This app was developed to pair with a national association's video to get their key messages into the hands of policy makers in a mobile-friendly format.

Executives for Hawaii’s largest health plan used this PowerPoint presentation to personally take their message of innovation to community leaders.

A state-wide association takes their message to the people in this video that showcases little-known facts about their organization. The video serves as a versatile and ideal tool for social media, websites and presentations.

3 Ways to Help Your E-message Get Read

Using targeted email, e-letters or e-blasts to get heard? Then you already know that unsolicited messages, or those that you initiate, play by different rules than messages that readers seek out.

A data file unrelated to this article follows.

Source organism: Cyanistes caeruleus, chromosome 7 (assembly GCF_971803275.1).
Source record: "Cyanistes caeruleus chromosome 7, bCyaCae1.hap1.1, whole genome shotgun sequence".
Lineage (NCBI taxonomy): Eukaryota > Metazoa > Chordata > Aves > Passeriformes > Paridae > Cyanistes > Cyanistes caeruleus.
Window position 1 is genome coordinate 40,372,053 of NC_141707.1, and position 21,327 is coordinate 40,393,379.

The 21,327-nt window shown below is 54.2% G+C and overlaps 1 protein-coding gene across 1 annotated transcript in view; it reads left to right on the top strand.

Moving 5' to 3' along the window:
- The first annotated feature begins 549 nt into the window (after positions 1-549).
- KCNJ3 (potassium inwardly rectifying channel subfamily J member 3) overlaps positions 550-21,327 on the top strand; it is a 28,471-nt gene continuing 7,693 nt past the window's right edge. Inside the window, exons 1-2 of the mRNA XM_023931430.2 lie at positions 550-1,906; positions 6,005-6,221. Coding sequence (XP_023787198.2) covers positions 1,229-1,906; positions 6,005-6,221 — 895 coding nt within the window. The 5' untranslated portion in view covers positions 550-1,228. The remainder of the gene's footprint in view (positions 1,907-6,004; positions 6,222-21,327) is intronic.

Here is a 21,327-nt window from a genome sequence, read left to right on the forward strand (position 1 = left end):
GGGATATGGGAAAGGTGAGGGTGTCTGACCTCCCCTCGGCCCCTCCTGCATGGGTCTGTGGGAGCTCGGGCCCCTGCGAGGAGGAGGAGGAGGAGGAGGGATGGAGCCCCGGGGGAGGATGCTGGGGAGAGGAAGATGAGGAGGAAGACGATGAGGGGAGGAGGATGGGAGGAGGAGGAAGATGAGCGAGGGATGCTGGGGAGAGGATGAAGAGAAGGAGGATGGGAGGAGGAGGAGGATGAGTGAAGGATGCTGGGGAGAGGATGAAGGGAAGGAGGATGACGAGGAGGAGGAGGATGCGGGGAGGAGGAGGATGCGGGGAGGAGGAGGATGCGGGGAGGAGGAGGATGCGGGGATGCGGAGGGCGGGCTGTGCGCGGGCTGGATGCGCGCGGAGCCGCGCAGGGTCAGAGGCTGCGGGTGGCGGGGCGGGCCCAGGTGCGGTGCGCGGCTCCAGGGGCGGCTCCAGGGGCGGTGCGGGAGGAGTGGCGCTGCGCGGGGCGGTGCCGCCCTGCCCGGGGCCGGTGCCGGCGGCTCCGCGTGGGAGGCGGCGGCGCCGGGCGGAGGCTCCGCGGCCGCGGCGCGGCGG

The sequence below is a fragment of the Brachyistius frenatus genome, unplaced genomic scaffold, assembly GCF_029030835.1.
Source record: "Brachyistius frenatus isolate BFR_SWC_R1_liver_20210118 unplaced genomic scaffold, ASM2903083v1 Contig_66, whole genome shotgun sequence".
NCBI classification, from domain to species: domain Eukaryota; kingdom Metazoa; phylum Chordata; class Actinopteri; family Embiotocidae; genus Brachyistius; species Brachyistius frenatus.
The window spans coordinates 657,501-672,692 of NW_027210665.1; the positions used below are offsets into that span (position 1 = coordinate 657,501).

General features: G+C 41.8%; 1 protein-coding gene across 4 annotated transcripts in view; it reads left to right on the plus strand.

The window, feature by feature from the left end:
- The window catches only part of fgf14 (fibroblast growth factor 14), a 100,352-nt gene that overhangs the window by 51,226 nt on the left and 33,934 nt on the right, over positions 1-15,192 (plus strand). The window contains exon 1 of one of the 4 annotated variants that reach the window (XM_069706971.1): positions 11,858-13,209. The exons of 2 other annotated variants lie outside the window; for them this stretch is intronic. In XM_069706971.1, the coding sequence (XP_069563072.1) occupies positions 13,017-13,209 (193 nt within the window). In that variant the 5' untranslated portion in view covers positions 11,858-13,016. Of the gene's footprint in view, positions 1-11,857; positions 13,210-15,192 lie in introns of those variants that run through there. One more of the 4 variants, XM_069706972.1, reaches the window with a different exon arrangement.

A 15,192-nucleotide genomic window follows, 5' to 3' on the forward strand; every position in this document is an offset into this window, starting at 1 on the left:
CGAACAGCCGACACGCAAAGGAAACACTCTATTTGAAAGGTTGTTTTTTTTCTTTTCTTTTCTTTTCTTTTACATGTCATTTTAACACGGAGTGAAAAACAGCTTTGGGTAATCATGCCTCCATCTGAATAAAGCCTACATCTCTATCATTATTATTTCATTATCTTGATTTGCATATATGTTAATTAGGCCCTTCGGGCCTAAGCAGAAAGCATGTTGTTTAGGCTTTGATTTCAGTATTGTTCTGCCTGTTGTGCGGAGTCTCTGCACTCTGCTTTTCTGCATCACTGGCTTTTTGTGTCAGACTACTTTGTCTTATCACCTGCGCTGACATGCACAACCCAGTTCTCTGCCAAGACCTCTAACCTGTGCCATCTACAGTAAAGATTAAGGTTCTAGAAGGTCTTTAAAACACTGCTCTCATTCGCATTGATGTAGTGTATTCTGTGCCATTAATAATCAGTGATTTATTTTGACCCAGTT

Here’s why. Today’s email reader:

  1. Decides within the first few seconds whether to keep reading. So if it isn’t relevant or looks too overwhelming—with lots of grey text and no visual interest—your reader won’t go further.
  2. Doesn’t want to work hard to see if there’s something of interest to him or her.
  3. Gets too much communication. If the spam filter doesn’t filter it out, they’ll attempt to triage it quickly—based on those first two to three seconds. First impressions are everything.
  4. Scans, rather than reads. And does so in this order:
       •  Pictures
       •  Headlines
       •  Subheads and captions
       •  Bulleted lists
       •  Last of all, blocks of text
    If you can’t interest them with the first few, they won’t go further.

Today’s e-communication has to get past obstacles to get read. Here are three tips:

  1. Get the reader’s attention and keep them from leaving. Make an offer, offer content they relate to or show a picture the reader will connect with.
  2. Make it easy for them to find what they’re looking for. Don’t bury it inside long paragraphs, but giving them directional signs—like captions, subheads or bulleted lists.
  3. Make a call to action that’s easy to spot. Link to more information, a phone number or an email address.